January 28, 2019
In this post we will look at several other techniques that can help security engineers add dimensions to the data to help improve the fidelity and accuracy of their analysis.
DNS logs for external requests are extremely noisy. The majority of the traffic tends to go to top ~1K most popular domains, (e.g. google.com, facebook.com, wikipedia.org … yes, aol.com, too) and the likelihood that either of those is fully compromised is pretty low. If you can live with that assumption, it makes sense to filter or sample their logs before the rest of the analysis is completed. This will make querying at the end system way more efficient. Full fidelity data can be sent to long term storage for future analysis or to fulfill audit or compliance requirements.
First, get the top domains list from Alexa, Umbrella, Quantcast, or some other reputable source. They’re usually pretty long so feel free to truncate it to top 1K-10K or so. Almost all will have a format similar to this:
domainfields from the log.
rankfield given the
rankfield (i.e. domain present in the list).
Notice how sample logs showing queries to Wikipedia, Facebook and Google have been dropped.
Newly Observed Domains (NODs) or Newly Registered Domains (NRDs) tend to be used by adversaries for additional malicious activities such as botnet coordination, spam or malware distribution. Companies such as Farsight Security track, curate and publish these lists daily. If you have access to such lists you can bring them into Cribl as lookups and do either of the following:
Decorating each of the remaining logs with additional fields helps with our analysis.
Use the new
C.Decode.base64() function and validate that its output is actually UTF8, by passing the
C.Decode.base64(subdomain, 'utf8-valid'). This is necessary because not all subdomains will be base64 encoded, e.g., live in live.foo.com is not a valid base64 encoded string.
entropyto each event
Another interesting dimension that we can add to each event is the Shannon Entropy of the subdomain string. Linguistically speaking, entropy of a word/string can be thought of as a measure of its characters’ randomness. Since exfil data base64 encodings and other malicious domains (e.g. those used by malware etc.) typically have random-looking – or rather, more random looking than “normal” – subdomains, computing a score of randomness will helps us improve the fidelity of our analysis. Shannon entropy can be calculated with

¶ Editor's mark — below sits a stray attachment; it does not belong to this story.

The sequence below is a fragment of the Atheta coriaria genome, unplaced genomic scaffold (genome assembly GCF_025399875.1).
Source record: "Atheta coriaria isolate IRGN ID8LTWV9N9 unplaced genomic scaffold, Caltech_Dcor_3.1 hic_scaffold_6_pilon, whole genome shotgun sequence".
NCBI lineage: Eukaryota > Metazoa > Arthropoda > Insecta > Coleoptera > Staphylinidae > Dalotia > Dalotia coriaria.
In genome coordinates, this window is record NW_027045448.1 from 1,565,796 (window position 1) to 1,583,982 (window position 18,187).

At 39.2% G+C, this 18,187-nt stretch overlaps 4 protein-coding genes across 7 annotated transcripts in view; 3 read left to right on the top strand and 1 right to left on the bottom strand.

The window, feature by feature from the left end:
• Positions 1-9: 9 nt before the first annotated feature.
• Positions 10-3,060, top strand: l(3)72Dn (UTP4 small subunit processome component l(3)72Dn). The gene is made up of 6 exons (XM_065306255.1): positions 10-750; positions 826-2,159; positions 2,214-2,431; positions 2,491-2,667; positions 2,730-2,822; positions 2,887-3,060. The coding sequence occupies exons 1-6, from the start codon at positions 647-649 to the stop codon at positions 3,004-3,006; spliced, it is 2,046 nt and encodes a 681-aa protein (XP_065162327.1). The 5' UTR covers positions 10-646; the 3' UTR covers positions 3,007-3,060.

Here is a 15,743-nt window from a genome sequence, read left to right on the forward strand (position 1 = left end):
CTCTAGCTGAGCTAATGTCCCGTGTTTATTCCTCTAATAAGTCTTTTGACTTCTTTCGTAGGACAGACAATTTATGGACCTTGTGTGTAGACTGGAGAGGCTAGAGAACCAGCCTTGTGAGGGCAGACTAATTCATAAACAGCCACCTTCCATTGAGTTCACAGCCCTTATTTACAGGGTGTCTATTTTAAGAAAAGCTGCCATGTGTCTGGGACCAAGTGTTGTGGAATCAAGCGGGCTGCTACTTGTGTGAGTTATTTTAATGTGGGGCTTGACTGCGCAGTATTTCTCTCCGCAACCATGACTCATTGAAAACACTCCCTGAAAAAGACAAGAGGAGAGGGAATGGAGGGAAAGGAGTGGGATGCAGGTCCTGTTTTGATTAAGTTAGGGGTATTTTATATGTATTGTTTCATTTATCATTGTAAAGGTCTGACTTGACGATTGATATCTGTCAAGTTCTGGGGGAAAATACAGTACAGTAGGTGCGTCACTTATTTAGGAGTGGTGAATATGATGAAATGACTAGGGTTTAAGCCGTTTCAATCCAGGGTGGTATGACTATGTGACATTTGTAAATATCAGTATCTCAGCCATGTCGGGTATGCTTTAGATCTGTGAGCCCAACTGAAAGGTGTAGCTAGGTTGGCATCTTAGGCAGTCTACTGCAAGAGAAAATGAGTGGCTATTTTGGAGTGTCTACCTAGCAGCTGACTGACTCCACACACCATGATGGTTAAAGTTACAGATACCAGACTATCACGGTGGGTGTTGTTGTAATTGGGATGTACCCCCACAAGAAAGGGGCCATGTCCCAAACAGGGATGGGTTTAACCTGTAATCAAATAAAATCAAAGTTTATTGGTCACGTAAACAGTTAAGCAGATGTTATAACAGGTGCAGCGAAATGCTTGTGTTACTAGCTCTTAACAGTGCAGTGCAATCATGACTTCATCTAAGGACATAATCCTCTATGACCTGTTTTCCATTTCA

relativeEntropyto each event
While Shanon entropy works well for random data, a potentially more accurate way to measure the gibberish-ness of domains/subdomains would be one that compares its randomness against another non-random distribution. Per Wikipedia, “In mathematical statistics, the Kullback–Leibler divergence (also called relative entropy) is a measure of how one probability distribution is different from a second, reference probability distribution.“. An example of a reference probability distribution would be the English language. An even better example is that of the characters that appear in the list of most popular domains and subdomains as tracked by Alexa, Umbrella, Quantcast etc. And, that’s exactly what the
relativeEntropy function uses as a baseline model.
Notice that the
relativeEntropy, as expected, results in a lower value than Shanon’s. If you’d like to read more about DNS entropy here’s an excellent reference (in pdf) from DomainTools.
To use this data in Splunk, you can search or alert by referencing our new fields. E.g.:
index=myIndex sourcetype=infoblox:dns entropy>3.14 OR relative_entropy>2.4
In your system you may want to track length and entropies over time and adjust your searches accordingly.
Please check us out at Cribl.io and get started with your deployment. If you’d like more details on installation or configuration, see our documentation or join us in Slack #cribl, tweet at us @cribl_io, or contact us via firstname.lastname@example.org. We’d love to help you!
Enjoy it! — The Cribl Team